This same spirit of Thanksgiving inspires our great nation and our people to act with justice and concern toward all the peoples of the world and toward one another here at home. We are grateful for the dramatic progress made towards a comprehensive peace in the Middle East and for the Agreement signed in our United States; we are thankful for the relief efforts that our Nation and other have undertaken where natural disasters have struck unmercifully.


Still, in this final decade of the twentieth century, we face great challenges. The troubled areas of our world continue to challenge our ability to find peaceful and equitable solutions. On this Thanksgiving Day, the hospitality and harmony of loved ones, friends, and neighbors, remind each of us that we belong to the larger family of mankind.


As we gather together during this sacred and cherished time, let us pledge to build a new America where everyone will have a place at the table, and no one will be left out. In this way we will truly maintain the spirit of thanksgiving that has enriched our country since its beginnings. While recognizing the importance of individual responsibility, we will continue to place the strength and benevolence of this great Nation at the service of all its people, indeed of all the peoples of the earth. Then, in these richer years, we will reap a true and fruitful harvest.


NOW, THEREFORE, I, WILLIAM J. CLINTON, President of the United States of America, by virtue of the authority vested in me by the Constitution and laws of the United States, do hereby proclaim Thursday, November 25, 1993, as a National Day of Thanksgiving. I encourage the citizens of this great Nation to gather in their homes, places of worship, or wherever they may choose to express heartfelt thanks for the abundance bestowed on us throughout our history.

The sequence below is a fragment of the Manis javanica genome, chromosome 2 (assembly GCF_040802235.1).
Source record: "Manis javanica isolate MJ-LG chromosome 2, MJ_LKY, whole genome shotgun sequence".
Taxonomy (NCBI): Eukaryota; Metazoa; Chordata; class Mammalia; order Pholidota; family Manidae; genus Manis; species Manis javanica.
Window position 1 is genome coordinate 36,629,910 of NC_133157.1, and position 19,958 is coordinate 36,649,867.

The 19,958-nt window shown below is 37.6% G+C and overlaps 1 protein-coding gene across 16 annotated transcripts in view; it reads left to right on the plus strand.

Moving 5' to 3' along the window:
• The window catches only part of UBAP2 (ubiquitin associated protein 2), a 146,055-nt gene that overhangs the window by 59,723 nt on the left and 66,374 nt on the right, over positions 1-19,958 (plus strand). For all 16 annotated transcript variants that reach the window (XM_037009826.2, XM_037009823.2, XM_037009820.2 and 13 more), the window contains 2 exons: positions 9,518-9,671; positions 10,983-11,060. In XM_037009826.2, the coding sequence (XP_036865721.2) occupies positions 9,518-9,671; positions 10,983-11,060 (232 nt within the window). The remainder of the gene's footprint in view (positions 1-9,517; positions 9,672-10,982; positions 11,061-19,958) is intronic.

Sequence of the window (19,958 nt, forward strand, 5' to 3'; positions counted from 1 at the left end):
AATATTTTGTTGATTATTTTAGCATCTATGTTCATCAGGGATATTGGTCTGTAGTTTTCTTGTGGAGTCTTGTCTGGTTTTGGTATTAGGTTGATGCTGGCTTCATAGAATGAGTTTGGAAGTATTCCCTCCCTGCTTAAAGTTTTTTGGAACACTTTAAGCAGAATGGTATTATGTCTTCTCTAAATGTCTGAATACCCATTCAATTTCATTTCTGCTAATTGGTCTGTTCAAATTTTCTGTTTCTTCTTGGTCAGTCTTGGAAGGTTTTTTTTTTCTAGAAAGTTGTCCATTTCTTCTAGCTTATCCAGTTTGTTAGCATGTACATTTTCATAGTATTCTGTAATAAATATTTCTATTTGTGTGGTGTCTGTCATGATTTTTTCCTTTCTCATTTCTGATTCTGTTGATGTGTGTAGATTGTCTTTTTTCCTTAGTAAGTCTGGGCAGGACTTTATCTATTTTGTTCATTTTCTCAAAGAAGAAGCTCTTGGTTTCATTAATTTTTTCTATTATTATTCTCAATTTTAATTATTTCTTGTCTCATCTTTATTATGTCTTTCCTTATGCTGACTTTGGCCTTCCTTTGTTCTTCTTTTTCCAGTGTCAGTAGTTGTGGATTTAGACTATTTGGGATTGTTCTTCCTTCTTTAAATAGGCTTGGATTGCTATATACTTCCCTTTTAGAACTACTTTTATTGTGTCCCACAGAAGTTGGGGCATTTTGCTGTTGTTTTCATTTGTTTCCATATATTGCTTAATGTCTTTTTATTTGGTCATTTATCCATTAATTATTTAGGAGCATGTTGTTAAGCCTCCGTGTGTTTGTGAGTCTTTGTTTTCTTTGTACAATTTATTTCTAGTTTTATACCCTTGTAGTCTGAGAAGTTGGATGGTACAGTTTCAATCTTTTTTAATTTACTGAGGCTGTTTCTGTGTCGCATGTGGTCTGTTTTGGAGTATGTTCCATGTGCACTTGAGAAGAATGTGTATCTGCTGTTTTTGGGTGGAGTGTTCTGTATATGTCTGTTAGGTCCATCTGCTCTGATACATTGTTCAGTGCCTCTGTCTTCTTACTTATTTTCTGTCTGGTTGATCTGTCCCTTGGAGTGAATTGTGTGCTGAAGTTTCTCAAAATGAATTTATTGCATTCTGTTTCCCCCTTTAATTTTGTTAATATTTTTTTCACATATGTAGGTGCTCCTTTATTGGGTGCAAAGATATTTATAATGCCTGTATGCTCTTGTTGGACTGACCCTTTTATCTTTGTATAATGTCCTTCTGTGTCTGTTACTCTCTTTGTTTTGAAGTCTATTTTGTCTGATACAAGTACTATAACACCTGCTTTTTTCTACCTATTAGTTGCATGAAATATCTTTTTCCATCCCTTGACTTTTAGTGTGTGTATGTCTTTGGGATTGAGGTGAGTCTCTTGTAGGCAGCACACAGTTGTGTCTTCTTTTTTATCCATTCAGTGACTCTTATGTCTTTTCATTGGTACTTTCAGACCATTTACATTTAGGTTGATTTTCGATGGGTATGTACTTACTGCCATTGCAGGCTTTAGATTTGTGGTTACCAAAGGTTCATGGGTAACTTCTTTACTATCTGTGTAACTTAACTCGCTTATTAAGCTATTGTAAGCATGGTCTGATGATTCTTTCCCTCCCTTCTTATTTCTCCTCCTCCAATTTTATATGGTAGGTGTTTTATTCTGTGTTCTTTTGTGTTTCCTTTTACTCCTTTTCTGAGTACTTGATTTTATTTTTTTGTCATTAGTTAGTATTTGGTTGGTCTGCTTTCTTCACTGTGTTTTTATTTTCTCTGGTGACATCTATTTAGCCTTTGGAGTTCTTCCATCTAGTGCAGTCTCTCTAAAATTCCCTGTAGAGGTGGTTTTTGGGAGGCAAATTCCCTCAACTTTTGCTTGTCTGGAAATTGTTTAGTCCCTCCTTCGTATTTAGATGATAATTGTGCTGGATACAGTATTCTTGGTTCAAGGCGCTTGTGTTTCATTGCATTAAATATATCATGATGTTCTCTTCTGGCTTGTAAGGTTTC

IN WITNESS WHEREOF, I have hereunto set my hand this seventeenth day of November, in the year of our Lord nineteen hundred and ninety-three, and of the Independence of the United States of America the two hundred and eighteenth.

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WILLIAM J. CLINTON
November 17, 1993

Thanksgiving Proclamation: Kennedy

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“It is a good thing to give thanks unto the Lord.”

More than three centuries ago, the Pilgrims, after a year of hardship and peril, humbly and reverently set aside a special day upon which to give thanks to God for their preservation and for the good harvest from the virgin soil upon which they had labored. Grave and unknown dangers remained. Yet by their faith and by their toil they had survived the rigors of the harsh New England winter. Hence they paused in their labors to give thanks for the blessings that had been bestowed upon them by Divine Providence.


This year, as the harvest draws near its close and the year approaches its end, awesome perils again remain to be faced. Yet we have, as in the past, ample reason to be thankful for the abundance of our blessings. We are grateful for the blessings of faith and health and strength and for the imperishable spiritual gifts of love and hope. We give thanks, too, for our freedom as a nation; for the strength of our arms and the faith of our friends; for the beliefs and confidence we share; for our determination to stand firmly for what we believe to be right and to resist mightily what we believe to be base; and for the heritage of liberty bequeathed by our ancestors which we are privileged to preserve for our children and our children’s children.